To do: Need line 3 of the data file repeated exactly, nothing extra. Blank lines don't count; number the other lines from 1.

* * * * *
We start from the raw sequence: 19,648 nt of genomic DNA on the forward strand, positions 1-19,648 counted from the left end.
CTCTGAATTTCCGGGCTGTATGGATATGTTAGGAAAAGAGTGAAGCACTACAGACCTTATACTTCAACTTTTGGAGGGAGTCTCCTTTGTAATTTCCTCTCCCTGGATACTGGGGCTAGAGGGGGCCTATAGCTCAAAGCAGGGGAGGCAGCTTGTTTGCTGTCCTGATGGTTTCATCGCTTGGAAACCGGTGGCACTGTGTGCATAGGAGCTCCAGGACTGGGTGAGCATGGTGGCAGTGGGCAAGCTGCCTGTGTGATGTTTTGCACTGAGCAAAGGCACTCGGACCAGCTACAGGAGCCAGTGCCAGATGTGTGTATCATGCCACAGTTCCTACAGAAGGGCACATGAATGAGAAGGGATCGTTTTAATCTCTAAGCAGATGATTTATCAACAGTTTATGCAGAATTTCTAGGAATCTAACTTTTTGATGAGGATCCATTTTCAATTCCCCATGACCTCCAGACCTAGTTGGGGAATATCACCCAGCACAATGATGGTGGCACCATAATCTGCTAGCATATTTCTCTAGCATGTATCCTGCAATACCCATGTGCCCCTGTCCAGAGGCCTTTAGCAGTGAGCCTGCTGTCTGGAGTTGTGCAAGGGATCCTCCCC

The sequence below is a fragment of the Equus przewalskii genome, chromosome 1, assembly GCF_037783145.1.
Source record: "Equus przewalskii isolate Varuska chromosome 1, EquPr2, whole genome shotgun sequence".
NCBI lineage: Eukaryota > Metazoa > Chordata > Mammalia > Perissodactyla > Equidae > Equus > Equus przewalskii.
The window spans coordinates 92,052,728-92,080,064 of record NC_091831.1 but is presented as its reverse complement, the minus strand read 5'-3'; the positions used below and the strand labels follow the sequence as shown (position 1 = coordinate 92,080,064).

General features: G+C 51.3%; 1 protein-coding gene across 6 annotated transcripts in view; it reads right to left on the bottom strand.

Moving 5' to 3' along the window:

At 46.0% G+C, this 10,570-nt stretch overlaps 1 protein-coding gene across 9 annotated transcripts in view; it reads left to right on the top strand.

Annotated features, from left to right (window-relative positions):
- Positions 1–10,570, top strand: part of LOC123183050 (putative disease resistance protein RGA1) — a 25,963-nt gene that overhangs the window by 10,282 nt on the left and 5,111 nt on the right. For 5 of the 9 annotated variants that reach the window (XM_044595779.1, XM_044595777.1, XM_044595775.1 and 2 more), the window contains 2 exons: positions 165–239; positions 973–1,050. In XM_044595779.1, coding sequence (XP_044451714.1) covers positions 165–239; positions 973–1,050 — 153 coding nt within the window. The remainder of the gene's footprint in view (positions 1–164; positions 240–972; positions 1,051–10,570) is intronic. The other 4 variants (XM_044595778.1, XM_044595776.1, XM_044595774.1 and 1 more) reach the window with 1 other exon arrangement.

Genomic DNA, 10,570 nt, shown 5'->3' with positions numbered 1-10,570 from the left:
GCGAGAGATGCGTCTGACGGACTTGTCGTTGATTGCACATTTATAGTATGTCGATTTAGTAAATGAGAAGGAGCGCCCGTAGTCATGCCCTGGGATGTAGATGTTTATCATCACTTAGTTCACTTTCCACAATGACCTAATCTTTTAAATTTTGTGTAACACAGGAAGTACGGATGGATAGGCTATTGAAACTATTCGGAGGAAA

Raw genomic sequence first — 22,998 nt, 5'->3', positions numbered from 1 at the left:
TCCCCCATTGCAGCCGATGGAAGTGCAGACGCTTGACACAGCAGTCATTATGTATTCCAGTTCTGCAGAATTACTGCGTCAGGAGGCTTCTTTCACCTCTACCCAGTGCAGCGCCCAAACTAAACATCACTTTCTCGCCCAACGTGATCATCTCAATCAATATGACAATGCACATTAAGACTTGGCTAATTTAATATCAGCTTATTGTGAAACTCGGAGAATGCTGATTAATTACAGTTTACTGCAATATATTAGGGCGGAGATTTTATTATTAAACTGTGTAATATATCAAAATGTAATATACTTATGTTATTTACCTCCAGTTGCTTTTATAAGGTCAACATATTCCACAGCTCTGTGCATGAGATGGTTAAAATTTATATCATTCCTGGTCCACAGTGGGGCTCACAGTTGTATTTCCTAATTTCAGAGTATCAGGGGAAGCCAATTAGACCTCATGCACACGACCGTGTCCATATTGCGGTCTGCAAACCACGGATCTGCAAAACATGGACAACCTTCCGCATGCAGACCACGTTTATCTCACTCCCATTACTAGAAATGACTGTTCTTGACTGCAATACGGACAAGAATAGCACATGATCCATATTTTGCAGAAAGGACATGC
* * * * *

The sequence below is a fragment of the Equus przewalskii genome, chromosome 1, assembly GCF_037783145.1.